The Dalai Lama argues that the happiness material wealth and goods provide us with are only sensual in nature. Rather than bring about genuine happiness, material goods often result in unhappiness and inner suffering. His view is accurate, balanced and can withstand criticism.
Material goods can only provide us with a superficial level of happiness that is restricted to the “level of the senses” (p16). In other words, it can only make us physically more comfortable or improve our physical well-being. The fact that we have “thoughts and emotions as well as imaginative and critical faculties” (p16) is a clear indication that our needs are not purely physical or sensual. Material goods cannot provide us with satisfaction beyond the physical realm. It cannot help alleviate our feelings of “anxiety, stress, confusion, uncertainty and depression” (p16). In fact, material wealth is often a cause of such feelings. This is evident in the prevalence of such feelings and emotional suffering in materially developed countries (p5). According to the Dalai Lama, genuine happiness is “lasting and therefore meaningful” (p57) unlike contentment derived from material wealth. Genuine happiness stems from inner peace, which is grounded in concern for others, empathy and sensitivity. The fact that inner peace is the “principal characteristic of happiness… explains the paradox” (p55) that there are people who are unhappy despite being materially wealthy and people who are happy despite being poor.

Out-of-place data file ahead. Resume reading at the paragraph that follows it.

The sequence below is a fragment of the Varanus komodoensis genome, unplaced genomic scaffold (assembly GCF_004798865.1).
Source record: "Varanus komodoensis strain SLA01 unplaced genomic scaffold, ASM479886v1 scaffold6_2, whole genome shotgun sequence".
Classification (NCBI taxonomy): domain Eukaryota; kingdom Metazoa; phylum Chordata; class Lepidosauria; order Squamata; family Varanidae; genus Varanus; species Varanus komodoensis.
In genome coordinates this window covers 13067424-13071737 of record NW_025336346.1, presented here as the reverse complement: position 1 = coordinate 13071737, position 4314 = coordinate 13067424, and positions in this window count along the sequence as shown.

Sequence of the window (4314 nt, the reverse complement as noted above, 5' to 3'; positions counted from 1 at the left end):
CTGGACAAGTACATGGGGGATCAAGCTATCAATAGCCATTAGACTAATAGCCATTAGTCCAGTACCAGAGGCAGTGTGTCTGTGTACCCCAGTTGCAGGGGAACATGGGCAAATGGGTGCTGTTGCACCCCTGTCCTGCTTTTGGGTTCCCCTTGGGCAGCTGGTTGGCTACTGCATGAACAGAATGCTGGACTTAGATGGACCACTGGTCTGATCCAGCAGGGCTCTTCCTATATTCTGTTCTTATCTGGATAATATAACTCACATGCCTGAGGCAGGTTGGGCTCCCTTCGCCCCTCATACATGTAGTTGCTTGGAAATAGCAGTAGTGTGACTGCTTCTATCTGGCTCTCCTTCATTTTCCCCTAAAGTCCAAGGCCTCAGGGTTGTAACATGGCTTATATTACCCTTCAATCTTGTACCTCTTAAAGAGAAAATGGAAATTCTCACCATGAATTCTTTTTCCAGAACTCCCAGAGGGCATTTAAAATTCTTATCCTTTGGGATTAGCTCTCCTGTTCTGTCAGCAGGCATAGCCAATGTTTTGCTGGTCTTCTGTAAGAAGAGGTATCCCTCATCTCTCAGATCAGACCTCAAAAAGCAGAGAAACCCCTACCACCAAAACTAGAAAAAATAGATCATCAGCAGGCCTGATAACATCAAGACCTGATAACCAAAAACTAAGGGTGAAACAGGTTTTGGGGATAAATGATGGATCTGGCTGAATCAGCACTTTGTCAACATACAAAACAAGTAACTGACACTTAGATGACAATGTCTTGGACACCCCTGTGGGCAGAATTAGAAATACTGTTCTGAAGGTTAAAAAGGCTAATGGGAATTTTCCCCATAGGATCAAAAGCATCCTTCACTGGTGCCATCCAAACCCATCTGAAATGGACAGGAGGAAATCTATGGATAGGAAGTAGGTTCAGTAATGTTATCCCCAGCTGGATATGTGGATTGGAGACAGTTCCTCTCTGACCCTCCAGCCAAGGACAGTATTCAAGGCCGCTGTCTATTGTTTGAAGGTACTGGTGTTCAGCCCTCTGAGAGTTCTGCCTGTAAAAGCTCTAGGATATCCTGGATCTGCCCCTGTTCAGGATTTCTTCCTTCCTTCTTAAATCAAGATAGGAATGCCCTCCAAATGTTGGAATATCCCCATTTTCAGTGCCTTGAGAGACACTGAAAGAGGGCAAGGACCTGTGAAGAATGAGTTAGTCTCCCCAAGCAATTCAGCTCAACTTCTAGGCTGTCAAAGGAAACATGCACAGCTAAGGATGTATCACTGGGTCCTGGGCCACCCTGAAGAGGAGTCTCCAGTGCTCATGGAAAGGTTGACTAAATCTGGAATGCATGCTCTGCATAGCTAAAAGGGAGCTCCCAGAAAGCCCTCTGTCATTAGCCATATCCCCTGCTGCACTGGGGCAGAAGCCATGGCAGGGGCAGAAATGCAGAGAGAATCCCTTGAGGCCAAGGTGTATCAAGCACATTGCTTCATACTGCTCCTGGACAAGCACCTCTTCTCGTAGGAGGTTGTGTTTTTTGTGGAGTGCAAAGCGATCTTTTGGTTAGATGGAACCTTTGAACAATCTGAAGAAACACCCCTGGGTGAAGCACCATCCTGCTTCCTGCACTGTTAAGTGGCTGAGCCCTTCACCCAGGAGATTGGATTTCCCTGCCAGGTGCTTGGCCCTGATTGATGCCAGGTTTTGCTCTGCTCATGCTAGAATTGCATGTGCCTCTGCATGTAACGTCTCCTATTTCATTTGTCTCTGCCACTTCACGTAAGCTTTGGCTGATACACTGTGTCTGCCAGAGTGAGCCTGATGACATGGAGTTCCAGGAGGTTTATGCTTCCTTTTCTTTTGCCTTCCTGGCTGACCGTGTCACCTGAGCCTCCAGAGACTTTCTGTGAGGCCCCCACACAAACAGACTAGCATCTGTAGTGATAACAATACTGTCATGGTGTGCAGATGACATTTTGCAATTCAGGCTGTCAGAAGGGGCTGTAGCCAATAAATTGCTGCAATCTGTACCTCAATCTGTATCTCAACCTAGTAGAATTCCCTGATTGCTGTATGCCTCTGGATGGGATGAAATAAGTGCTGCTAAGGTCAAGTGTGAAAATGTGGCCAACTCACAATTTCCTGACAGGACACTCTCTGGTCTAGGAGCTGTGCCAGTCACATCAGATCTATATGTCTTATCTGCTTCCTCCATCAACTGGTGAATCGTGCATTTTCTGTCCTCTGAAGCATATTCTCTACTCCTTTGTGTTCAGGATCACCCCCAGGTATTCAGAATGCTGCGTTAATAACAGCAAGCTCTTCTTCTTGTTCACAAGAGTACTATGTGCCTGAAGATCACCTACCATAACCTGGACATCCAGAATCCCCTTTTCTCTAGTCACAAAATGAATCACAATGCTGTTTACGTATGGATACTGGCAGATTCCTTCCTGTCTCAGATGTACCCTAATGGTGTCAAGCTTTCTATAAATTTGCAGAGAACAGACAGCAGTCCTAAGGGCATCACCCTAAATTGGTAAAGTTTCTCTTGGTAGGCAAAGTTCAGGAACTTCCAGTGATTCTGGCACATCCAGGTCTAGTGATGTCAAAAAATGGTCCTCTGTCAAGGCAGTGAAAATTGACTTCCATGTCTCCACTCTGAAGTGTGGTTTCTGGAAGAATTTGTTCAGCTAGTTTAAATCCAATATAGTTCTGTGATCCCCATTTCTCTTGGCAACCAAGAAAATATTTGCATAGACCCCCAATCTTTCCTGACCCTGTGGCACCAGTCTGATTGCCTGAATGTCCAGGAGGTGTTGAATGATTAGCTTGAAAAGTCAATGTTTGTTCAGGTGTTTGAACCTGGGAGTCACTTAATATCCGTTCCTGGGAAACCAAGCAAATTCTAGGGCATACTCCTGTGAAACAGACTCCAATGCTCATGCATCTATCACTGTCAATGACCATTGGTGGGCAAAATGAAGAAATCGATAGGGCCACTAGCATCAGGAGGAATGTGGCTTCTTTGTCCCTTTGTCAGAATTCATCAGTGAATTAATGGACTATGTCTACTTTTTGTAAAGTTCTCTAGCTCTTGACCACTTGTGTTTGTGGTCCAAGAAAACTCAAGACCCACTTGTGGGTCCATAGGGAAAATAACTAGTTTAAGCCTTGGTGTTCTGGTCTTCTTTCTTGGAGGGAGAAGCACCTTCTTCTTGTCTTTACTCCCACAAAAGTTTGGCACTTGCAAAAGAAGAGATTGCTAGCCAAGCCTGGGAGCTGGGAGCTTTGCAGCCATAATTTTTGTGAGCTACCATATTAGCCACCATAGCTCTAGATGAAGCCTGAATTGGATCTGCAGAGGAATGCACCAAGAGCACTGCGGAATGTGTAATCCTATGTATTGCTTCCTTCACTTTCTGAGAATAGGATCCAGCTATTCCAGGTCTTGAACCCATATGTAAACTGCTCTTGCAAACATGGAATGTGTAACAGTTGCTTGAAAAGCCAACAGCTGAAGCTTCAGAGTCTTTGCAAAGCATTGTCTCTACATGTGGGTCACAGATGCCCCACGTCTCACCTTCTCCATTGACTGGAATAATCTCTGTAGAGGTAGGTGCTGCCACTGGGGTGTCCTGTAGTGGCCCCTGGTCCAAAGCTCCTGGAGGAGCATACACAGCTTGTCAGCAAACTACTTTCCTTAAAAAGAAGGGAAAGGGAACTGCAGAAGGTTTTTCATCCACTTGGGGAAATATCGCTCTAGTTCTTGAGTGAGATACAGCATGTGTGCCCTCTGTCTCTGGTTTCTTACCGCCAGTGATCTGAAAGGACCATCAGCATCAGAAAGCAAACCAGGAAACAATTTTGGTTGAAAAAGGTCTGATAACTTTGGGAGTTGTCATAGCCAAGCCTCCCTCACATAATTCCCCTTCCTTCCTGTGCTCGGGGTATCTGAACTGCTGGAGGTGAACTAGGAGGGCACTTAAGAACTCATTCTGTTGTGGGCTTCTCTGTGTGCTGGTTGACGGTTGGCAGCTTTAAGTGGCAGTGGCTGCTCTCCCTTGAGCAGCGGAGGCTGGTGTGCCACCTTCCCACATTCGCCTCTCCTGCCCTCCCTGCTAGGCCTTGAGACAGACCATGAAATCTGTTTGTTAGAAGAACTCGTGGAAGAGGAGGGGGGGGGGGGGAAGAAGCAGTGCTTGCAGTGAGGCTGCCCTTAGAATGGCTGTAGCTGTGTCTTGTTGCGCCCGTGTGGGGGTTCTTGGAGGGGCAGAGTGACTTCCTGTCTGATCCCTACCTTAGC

Detractors to the Dalai Lama’s view might argue that material wealth contributes to happiness that goes beyond sensuality. First and foremost, money opens many doors and gives one more choices, effectively providing one with freedom of action as it frees one from financial instability. This in itself is a path to a happy life, for the constant stress and discontentment about one’s financial situation can take a toll on one’s mental health. Furthermore, as the adage goes, ‘health (as opposed to wealth) is happiness’ yet healthcare does not always come without a cost. We thus require a certain degree of material wealth to afford healthcare and improve our physical well-being. This allows us to rise above physical suffering, and reduce unhappiness and worry that often comes with physical discomfort and illnesses.
That said, it is important to recognise that money does not directly provide one with happiness except another opportunity to find it. One can still find happiness without material wealth. The Dalai Lama is right to note that people in materially developed countries are “less satisfied, are less happy, and to some extent suffer more than those living in the least developed countries” (p5) who have less material wealth. While material wealth is able to alleviate a degree of emotional suffering through improving our physical health, the significant unhappiness created by material wealth cannot be ignored. According to a Social Trends survey conducted by the...